Annette’s son giving air kisses to their rats (Photo: Annette Earling)
Here is a tale about two tails. Two long, scaly grayish-pink tails that skeeved me so hard I could barely look at them the first time I saw them. Two hairless appendages that caused me to backpedal furiously on my promise to my son that today was the day that he could finally choose his very own pet rats.
We were at the pet store, thanks to my cousin, whose son had a rat of his own. When he showed me a photo of it, I drew back a bit, gave a sidewise look at my cuz and said, “Really? A rat?”
She nodded firmly and said, “Annette, it costs six dollars, lives three years, and eats whatever you have lying around in the fridge.”
My son was nine years old at the time and aching to take on the responsibility of a pet. We already had a dog, but she’s always been my baby and barely gives him the time of day unless he happens to have bacon stapled to his shirt. He wanted a cat, but I’m allergic. We talked about snakes, lizards and hermit crabs, but he’s a snuggler and we both knew that those choices wouldn’t satisfy the urge to cuddle. Rabbits, ferrets and guinea pigs seemed too large, and hamsters, gerbils and mice seemed too…common.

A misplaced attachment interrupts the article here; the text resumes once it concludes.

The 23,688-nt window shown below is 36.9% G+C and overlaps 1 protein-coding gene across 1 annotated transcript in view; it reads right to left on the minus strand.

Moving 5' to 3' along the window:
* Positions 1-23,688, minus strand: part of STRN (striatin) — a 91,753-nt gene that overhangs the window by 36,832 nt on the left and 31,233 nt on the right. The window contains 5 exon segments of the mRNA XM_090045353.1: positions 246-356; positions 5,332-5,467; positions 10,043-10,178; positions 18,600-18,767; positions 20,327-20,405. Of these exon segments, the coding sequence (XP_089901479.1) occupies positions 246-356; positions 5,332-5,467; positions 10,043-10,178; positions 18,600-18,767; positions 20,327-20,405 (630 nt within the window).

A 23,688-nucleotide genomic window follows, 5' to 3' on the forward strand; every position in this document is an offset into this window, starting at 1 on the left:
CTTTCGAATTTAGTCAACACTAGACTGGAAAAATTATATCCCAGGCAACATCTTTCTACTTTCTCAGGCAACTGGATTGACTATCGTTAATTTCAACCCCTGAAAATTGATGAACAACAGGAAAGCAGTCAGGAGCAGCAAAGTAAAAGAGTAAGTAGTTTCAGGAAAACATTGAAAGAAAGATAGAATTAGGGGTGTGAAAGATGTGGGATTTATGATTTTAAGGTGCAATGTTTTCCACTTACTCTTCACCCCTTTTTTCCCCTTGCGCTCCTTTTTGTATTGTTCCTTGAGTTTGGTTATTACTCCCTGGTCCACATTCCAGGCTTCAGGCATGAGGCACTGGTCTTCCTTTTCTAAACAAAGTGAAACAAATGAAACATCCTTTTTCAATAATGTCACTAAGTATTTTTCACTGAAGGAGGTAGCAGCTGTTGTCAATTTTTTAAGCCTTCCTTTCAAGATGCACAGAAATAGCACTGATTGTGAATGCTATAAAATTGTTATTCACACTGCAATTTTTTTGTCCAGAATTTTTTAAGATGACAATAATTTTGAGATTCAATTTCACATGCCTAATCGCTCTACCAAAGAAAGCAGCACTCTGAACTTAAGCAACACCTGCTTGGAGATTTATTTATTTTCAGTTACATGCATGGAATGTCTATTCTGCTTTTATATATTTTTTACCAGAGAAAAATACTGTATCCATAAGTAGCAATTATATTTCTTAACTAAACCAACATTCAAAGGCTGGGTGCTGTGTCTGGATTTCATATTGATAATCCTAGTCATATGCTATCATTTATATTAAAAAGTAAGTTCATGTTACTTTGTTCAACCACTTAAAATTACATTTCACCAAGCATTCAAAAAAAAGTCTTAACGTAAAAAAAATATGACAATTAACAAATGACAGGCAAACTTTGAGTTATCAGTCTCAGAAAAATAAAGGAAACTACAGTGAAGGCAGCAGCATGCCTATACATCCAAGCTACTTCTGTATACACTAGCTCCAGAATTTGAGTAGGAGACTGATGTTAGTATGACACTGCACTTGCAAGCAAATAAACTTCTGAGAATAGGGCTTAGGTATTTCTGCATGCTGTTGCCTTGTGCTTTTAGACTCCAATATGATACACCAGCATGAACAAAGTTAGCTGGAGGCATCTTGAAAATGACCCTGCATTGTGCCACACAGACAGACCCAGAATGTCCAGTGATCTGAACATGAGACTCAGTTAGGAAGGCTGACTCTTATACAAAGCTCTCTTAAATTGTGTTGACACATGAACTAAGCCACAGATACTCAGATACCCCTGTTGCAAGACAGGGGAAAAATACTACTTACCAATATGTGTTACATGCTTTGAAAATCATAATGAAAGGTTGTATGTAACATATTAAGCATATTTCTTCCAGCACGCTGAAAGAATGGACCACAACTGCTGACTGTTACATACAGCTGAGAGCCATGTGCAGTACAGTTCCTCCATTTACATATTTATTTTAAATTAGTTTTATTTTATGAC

So we thought about rats.
He was an indifferent reader at the time, so we made a deal that if and when he completed a book about the history and care of pet rats, we would head to the pet store to choose a companion.
That was my first error. The book made clear that rats are extremely social creatures that become depressed if forced to live alone. Once we acquired that knowledge, we were duty-bound to double down on our commitment and agree to adopt two rats — at a minimum.